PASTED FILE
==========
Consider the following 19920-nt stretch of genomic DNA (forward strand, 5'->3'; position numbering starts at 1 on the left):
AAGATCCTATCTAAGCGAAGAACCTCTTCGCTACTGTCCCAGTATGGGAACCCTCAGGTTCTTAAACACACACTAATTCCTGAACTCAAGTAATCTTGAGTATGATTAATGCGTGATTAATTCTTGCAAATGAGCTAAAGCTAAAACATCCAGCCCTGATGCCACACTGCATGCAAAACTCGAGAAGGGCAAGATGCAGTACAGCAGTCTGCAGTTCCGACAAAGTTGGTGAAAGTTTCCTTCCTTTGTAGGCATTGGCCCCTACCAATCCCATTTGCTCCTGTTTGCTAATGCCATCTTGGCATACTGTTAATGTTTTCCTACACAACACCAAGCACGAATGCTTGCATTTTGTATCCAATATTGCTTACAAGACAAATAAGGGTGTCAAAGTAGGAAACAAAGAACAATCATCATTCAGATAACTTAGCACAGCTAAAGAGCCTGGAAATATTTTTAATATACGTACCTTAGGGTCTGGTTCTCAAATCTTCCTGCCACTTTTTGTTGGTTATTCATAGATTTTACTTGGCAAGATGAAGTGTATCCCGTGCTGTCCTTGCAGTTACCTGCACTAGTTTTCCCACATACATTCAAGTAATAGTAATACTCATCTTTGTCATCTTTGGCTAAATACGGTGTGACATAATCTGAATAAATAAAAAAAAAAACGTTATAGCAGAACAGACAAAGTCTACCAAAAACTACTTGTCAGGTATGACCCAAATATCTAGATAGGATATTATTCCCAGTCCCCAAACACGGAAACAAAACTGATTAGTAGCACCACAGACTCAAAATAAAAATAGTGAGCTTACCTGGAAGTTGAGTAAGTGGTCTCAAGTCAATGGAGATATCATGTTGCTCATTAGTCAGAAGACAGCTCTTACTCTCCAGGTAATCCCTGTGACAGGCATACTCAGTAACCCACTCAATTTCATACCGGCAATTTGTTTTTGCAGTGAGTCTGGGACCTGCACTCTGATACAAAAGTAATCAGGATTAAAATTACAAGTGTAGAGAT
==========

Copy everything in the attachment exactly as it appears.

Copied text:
Consider the following 19920-nt stretch of genomic DNA (forward strand, 5'->3'; position numbering starts at 1 on the left):
AAGATCCTATCTAAGCGAAGAACCTCTTCGCTACTGTCCCAGTATGGGAACCCTCAGGTTCTTAAACACACACTAATTCCTGAACTCAAGTAATCTTGAGTATGATTAATGCGTGATTAATTCTTGCAAATGAGCTAAAGCTAAAACATCCAGCCCTGATGCCACACTGCATGCAAAACTCGAGAAGGGCAAGATGCAGTACAGCAGTCTGCAGTTCCGACAAAGTTGGTGAAAGTTTCCTTCCTTTGTAGGCATTGGCCCCTACCAATCCCATTTGCTCCTGTTTGCTAATGCCATCTTGGCATACTGTTAATGTTTTCCTACACAACACCAAGCACGAATGCTTGCATTTTGTATCCAATATTGCTTACAAGACAAATAAGGGTGTCAAAGTAGGAAACAAAGAACAATCATCATTCAGATAACTTAGCACAGCTAAAGAGCCTGGAAATATTTTTAATATACGTACCTTAGGGTCTGGTTCTCAAATCTTCCTGCCACTTTTTGTTGGTTATTCATAGATTTTACTTGGCAAGATGAAGTGTATCCCGTGCTGTCCTTGCAGTTACCTGCACTAGTTTTCCCACATACATTCAAGTAATAGTAATACTCATCTTTGTCATCTTTGGCTAAATACGGTGTGACATAATCTGAATAAATAAAAAAAAAAACGTTATAGCAGAACAGACAAAGTCTACCAAAAACTACTTGTCAGGTATGACCCAAATATCTAGATAGGATATTATTCCCAGTCCCCAAACACGGAAACAAAACTGATTAGTAGCACCACAGACTCAAAATAAAAATAGTGAGCTTACCTGGAAGTTGAGTAAGTGGTCTCAAGTCAATGGAGATATCATGTTGCTCATTAGTCAGAAGACAGCTCTTACTCTCCAGGTAATCCCTGTGACAGGCATACTCAGTAACCCACTCAATTTCATACCGGCAATTTGTTTTTGCAGTGAGTCTGGGACCTGCACTCTGATACAAAAGTAATCAGGATTAAAATTACAAGTGTAGAGAT